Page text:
So,
I would go to the pastor and ask if maybe he knows someone with a background in sped....a para or aide perhaps.... or maybe a CNA or nurse even...someone who can be VERY patient with someone
Then, I would work with this person to create a predictable routine for this child. Ask Grandma what he likes...what are his favorite things.....use this knowlege to help get him to come in the room,
Next, establish and write a schedule of what will happen when the child is in the room with that person.....then, put the words with pictures and show the child....first, we come in (show a pic of a child coming through a door) then we sit down and say a prayer (another pic this time of a child praying......)
you need to have this schedule stay the same as much as possible because you have very little exposure to him.
Ok, of course their will be times when schedules HAVE to change.....holiday celebrations,etc.... during those times realize that this change IS NOT fun for this child it is more chaos....if he can go off to the side with that 1:1 person and just do his routine, it will be a lot easier.
I would not be this rigid in the classroom, but since this is SUCH a limited amount of time and the home is not a supportive, safe place, well....I am trying to give you tricks to help both of you have a calm, learning environment.
As he gets to know you and trust you - you will be able to add new things with the schedule.
If you want, message me anytime. I know we're lucky to have had lots of help with our son.
Kym
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I have some questions for you (long)
Old 06-14-2007, 12:12 PM
 
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before giving any suggestions:

1. When you say "he does not have a good home situation", what do you mean? It is possible that most if not all of his behaviorial issues are due to that.

2. If he has autism, he could be low-, medium-, or high-functioning. From what you say, if he is non-verbal, he might not be high-functioning, but he could be. Has he been evaluated by a professional and can grandma share some of that information with you, since you have become one of his teachers? Autism can run a pretty wide range of functioning and behaviors. Can you get the grandmother to tell you more about his evaluation(s), or to find out and tell you? Really, without this information, you won't know how much to realistically expect from him. It's not fair to you for the grandmother to just drop him off with you with no information to work with. You're not a baby-sitter, you're a teacher and you are entitled to some information here.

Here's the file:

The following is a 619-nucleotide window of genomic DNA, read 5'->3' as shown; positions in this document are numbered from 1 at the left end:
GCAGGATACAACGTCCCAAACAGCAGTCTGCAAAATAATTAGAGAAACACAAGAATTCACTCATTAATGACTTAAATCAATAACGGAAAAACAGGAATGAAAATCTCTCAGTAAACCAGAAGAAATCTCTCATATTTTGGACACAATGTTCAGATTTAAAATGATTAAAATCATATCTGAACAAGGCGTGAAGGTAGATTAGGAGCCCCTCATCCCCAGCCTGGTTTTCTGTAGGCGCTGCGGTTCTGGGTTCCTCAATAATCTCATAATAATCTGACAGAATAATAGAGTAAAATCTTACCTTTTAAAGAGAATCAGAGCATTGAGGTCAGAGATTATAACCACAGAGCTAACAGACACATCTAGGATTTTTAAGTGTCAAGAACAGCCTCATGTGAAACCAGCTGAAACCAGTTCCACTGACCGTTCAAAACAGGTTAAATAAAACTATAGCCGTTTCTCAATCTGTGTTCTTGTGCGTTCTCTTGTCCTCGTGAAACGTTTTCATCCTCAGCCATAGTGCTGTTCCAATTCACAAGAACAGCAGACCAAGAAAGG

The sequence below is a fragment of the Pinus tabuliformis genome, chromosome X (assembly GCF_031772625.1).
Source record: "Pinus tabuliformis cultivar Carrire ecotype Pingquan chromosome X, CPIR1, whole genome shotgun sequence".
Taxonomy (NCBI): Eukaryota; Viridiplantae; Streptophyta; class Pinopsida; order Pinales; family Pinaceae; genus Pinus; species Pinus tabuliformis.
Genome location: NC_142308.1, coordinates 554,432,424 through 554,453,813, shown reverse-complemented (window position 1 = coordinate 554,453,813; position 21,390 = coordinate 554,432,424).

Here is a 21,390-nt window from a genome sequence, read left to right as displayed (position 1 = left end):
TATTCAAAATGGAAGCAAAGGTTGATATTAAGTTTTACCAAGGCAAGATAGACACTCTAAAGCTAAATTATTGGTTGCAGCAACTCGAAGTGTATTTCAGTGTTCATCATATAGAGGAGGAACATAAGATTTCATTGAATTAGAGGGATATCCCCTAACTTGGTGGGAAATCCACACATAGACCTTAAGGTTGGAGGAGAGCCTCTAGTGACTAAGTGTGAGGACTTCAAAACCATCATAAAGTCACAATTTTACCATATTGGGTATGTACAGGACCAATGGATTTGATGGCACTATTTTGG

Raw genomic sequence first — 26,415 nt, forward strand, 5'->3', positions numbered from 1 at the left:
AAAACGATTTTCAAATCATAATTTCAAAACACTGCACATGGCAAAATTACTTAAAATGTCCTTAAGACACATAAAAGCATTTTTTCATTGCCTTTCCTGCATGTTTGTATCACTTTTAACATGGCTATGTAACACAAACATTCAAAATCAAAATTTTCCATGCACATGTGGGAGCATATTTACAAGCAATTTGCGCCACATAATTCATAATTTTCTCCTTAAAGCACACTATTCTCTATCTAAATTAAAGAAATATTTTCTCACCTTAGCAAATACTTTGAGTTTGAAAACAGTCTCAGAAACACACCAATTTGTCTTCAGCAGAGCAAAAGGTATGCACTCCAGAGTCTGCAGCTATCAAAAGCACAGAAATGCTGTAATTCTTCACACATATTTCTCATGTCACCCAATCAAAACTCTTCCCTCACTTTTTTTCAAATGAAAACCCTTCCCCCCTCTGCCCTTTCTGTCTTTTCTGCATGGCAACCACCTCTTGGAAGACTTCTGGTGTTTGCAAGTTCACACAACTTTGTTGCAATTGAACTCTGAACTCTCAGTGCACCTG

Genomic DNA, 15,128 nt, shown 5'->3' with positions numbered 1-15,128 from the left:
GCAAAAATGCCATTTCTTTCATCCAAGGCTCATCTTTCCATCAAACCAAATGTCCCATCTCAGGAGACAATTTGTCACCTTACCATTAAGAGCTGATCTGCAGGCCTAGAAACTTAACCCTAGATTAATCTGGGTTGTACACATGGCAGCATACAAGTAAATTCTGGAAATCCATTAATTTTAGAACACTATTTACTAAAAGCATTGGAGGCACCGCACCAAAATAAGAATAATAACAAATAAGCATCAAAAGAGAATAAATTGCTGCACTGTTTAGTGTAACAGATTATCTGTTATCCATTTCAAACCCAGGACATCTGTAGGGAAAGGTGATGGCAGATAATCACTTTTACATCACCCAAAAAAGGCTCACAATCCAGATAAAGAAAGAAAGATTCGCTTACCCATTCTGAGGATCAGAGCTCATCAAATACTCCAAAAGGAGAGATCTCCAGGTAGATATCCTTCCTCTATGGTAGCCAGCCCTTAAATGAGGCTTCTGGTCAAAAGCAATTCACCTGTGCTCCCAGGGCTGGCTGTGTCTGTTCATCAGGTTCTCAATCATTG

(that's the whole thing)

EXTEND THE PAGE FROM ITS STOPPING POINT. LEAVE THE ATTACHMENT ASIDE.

3. Can you ask the grandmother WHY she will not keep him with her, especially if that was working fairly well before? I'd ask her if I were you. Seeing as his behavior falls into such a wide range, I think you are on safe ground to ask her for more information and to get an answer. As a last resort, you can tell her that if "we" cannot get these behaviors under control (make sure you tell her about the hitting, biting, and kicking), he might not be able to continue to stay in the class. Maybe that will at least get her attention and get her on board to support and assist you with some information.

4. A child who hits/bites/kicks you at random may be a risk to you and/or to the other children. I would quickly get that conversation in with grandma and plan a strategy. I agree with prior posters that you might need to "bone up" on dealing with autistic children--but I would attempt to find out more about where on the spectrum he lies first, and understand the role of his home life in his behavior.

5. I don't know many 6 year olds who can look at books or sit by themselves on the floor for 1.75 hours, much less a child with autism. He may need a level of attention that the situation does not permit you to provide, if you are teaching the other students. You need more information to come up with a strategy that supports him (and you).

Hope that helps. Keep us posted.


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Helpful book
Old 07-16-2007, 05:42 AM
 
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There is a book "Unto the Least of These" which deals with setting up special needs ministries. You will probably find it helpful. Be aware that due to its age the terminology used is not politically correct.